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In Washington, D.C., today, lawmakers held what they called the first ever congressional hearing on solitary confinement. Members of the Senate Judiciary Committee said they wanted to explore the costs of long-term isolation, and some of what they heard was disturbing. Here's NPR's Carrie Johnson.

CARRIE JOHNSON, BYLINE: At any given moment in the federal prison system, about 15,000 men and women are living in solitary confinement in tiny cells not much bigger than a king-sized bed. Craig Haney is a psychologist who's studied life inside prisons for 30 years.

CRAIG HANEY: It is hard to describe in words what such a small space begins to look like, feel like and smell like when someone is required to live virtually their entire life in it.

JOHNSON: To make the point, senators asked the architect's office in the Capitol to put a replica of one of those cells - tall white box, no windows - right in the hearing room.

ANTHONY GRAVES: Solitary confinement, it breaks a man's will to live, and he deteriorates right in front of your eyes.

JOHNSON: The sight was all too familiar for Anthony Graves. Graves told lawmakers he lived for years on death row in Texas, before he was freed and ultimately exonerated in 2010. Graves said he saw inmates attempt suicide, cut themselves and then this horrible image.

GRAVES: There's a man right there sitting on Texas death row right now who's housed in solitary confinement, pulled his eye out and swallowed it.

JOHNSON: Two new lawsuits mention other disturbing behavior by inmates held in isolation. One case focuses on California's Pelican Bay facility, where nearly 100 inmates have been held in isolation for 20 years. The other is in Colorado, site of a federal supermax prison, where lawyers say many of the 490 prisoners living in solitary have severe mental problems. Both lawsuits argue solitary confinement violates the Eighth Amendment ban against cruel and unusual punishment. Panel chairman Richard Durbin, a Democrat from Illinois, pressed the director of the federal prison system for his view.

SENATOR RICHARD DURBIN: Do you believe that confinement, solitary confinement 23 hours a day, five hours a week when you're allowed to leave that box or something that size, do you believe based on your life experience in this business that that is going to have a negative impact on an individual?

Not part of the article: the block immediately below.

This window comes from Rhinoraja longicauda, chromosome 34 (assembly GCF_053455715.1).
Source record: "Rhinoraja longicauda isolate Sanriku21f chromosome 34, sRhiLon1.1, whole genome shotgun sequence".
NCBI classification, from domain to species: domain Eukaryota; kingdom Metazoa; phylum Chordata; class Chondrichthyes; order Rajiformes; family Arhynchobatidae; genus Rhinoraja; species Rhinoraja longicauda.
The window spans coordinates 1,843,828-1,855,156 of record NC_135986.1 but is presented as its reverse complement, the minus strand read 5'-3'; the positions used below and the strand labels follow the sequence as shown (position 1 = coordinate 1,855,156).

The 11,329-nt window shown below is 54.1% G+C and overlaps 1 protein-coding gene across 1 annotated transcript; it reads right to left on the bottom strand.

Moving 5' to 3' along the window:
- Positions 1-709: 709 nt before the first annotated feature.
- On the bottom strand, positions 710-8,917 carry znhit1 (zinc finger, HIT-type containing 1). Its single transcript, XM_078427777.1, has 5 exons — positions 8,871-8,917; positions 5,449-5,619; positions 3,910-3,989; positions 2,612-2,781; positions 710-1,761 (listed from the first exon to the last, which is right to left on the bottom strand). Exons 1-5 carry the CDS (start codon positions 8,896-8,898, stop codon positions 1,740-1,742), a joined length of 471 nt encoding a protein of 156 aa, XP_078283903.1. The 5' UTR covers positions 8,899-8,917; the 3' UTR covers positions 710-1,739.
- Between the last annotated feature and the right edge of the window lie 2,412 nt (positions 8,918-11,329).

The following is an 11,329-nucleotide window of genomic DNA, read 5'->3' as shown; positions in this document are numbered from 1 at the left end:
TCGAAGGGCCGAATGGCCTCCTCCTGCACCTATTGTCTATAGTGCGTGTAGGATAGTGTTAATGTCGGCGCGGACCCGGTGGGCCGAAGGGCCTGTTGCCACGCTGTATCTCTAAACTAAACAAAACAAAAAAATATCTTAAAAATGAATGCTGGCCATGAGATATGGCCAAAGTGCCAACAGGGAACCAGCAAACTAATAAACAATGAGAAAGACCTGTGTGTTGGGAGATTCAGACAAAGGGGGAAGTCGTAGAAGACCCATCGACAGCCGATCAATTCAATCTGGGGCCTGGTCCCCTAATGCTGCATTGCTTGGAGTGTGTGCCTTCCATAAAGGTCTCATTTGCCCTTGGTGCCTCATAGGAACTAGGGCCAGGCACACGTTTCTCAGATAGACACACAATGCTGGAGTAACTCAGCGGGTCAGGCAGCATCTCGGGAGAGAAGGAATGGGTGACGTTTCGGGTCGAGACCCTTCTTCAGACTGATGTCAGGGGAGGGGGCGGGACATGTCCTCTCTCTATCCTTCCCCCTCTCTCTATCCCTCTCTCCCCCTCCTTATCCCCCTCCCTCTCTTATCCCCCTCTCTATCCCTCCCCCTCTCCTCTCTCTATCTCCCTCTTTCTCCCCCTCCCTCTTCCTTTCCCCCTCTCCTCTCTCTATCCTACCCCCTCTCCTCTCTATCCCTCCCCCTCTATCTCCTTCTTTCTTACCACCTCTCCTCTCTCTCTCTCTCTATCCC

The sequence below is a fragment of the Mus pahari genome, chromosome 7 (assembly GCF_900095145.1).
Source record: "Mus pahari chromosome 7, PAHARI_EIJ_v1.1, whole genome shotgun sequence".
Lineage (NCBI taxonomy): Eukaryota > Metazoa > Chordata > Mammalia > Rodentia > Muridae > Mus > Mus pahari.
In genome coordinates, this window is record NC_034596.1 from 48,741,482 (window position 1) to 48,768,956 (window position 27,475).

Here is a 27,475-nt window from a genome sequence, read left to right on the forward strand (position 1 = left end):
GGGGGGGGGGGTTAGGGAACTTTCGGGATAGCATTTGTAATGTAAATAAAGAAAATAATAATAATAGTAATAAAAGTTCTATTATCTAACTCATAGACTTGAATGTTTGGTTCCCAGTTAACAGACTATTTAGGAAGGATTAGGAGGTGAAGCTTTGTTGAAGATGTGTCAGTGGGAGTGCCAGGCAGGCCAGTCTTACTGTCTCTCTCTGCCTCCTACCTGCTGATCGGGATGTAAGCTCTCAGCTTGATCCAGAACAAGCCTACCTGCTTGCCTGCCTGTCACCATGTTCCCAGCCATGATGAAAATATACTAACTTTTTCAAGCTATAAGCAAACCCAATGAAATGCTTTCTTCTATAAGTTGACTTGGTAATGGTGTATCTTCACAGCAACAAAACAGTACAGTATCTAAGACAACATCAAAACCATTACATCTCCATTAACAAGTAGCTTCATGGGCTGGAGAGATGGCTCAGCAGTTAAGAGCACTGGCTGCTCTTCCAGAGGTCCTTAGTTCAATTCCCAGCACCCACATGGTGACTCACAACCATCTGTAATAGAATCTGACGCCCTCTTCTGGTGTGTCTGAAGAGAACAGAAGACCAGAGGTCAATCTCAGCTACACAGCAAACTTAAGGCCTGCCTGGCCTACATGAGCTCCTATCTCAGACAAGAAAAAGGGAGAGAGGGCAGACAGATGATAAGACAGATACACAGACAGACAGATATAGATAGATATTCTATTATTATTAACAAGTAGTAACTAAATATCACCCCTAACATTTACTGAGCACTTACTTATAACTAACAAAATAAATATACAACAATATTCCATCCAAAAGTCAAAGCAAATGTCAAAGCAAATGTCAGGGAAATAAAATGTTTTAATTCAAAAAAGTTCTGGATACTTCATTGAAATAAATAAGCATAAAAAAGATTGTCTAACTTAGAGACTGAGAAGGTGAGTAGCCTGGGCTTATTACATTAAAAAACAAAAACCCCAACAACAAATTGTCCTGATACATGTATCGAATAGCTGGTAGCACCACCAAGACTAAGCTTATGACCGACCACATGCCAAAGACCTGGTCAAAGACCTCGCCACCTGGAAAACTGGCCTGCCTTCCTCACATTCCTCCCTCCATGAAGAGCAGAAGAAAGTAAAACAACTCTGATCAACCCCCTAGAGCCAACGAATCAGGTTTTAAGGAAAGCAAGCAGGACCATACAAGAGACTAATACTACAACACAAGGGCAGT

CHARLES SAMUELS: Sir, I would say I don't believe it is the preferred option.

JOHNSON: But Charles Samuels, the leader of the overcrowded prison system, says he's got to have someplace to put the most dangerous inmates who have killed other people behind bars.

SAMUELS: We believe with solitary confinement for the inmates who pose the most violence and disruption within the facility that we utilize it as a deterrent to correct the behavior.

SENATOR LINDSEY GRAHAM: Do you think it works...

SAMUELS: Yes.

GRAHAM: ...as a deterrent?

JOHNSON: That was South Carolina Senator Lindsey Graham, a Republican, who says he'd like to see more research. Lawmakers also heard from state corrections officials like Christopher Epps of the Mississippi Department of Corrections. Epps says people need to remember most inmates, including the ones held in isolation, eventually get out.

CHRISTOPHER EPPS: We realize that 95 percent of all the individuals that's incarcerated in Mississippi is coming back to our neighborhood whether we like it or not.

JOHNSON: And when they come back, they can bring what they learned in solitary with them. Anthony Graves.

GRAVES: I had no physical contact with another human being for 10 of the 18 years I was incarcerated. Today, I have a hard time being around a group of people for long periods of time without feeling too crowded.

JOHNSON: Graves says he survived, but those 18 years were no way to live. Carrie Johnson, NPR News, Washington.

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